The complex process of the tone poemtakes Zarathustra from the splendour of sunrise through a rejection of thosewho look to the past, to longing, joys and passions. He turns from satiety anddespair, in the funeral song, and finds no comfort in science. Falling as onedead, he is revived and finds joy in the dance of laughter, in which all humanaspirations may be combined. Night comes and the song of the watcher, asmidnight renews its eternal enigma.
The opera Salome, based on Oscar Wilde'splay, was first staged in Dresden in 1905 and won immediate favour, althoughthe censors in Vienna prevented its performance unti11918. Salome's dance, inreturn for which she demands from Herod the head of John the Baptist, was, asStrauss suggested, the dance of a chaste oriental princess, to be performedwith the most simple and restrained gestures. His wishes have not always beenrespected in the theatre. Der Rosenkavalier, with a libretto by Hugo vonHoffmannsthal, was completed in 1910 and staged in Dresden the following year.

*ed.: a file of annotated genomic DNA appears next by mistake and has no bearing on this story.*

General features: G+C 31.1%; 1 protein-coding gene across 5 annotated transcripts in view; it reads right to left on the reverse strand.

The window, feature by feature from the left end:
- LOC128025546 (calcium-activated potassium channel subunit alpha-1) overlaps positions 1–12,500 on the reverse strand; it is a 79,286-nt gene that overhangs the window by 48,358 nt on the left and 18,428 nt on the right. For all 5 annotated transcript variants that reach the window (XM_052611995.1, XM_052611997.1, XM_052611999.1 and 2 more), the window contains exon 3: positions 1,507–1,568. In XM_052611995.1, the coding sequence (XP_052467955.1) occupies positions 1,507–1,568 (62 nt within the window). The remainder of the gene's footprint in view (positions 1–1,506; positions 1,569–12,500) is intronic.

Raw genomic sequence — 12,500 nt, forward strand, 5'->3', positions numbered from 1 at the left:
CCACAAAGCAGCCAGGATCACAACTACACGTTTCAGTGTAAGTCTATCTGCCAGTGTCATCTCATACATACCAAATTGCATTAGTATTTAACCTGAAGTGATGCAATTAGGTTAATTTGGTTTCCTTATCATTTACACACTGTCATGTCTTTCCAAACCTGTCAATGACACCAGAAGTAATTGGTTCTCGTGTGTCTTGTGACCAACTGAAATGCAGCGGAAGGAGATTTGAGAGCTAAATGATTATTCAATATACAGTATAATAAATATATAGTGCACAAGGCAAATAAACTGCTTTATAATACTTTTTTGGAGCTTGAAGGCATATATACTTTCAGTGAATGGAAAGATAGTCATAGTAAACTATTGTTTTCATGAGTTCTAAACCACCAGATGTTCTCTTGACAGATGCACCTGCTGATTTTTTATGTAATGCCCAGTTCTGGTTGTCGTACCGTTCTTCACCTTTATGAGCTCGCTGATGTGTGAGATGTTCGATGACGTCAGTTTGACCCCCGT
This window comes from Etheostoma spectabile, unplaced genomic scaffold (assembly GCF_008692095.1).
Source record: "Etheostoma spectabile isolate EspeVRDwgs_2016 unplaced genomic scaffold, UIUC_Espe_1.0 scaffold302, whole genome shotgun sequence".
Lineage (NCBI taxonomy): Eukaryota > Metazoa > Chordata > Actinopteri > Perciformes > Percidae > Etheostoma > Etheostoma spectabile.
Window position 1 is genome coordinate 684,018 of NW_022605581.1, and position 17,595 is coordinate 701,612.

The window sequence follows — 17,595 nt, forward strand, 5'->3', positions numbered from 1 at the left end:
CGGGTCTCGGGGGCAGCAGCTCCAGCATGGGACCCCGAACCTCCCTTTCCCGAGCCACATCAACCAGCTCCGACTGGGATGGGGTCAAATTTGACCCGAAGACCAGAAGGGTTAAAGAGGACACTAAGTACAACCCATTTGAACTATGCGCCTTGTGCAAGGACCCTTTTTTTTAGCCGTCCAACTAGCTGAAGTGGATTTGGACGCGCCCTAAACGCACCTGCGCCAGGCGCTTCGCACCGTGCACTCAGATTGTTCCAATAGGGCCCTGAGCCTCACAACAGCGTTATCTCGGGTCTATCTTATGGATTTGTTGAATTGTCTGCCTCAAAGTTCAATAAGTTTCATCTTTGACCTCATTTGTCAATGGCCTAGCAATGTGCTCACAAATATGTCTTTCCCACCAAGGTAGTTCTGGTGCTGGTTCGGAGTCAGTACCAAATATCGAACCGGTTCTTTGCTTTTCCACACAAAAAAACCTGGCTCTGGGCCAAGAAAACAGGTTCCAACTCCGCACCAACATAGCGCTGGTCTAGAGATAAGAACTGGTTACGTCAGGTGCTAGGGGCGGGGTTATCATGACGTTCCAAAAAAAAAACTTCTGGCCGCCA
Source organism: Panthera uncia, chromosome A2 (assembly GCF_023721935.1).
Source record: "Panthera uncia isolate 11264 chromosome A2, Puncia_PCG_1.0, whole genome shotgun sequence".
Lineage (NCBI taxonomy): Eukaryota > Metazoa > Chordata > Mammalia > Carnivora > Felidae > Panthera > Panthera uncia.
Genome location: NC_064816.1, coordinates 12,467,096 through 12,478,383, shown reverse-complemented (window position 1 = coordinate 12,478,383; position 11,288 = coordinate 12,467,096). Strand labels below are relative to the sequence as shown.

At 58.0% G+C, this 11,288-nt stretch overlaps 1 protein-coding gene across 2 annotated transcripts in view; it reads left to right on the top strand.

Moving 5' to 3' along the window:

The drama centres on the Marschallin and her unselfish renunciation of heryoung lover Oktavian in a work that seems filled with bitter-sweet nostalgia, afeeling that is perceptible in the waltz sequence from the opera that Straussarranged in 1944, to which he added further thematic development. Neverthelessthe concert version must make much of its effect in reminding us of the operaitself.
The Slovak Philharmonic Orchestra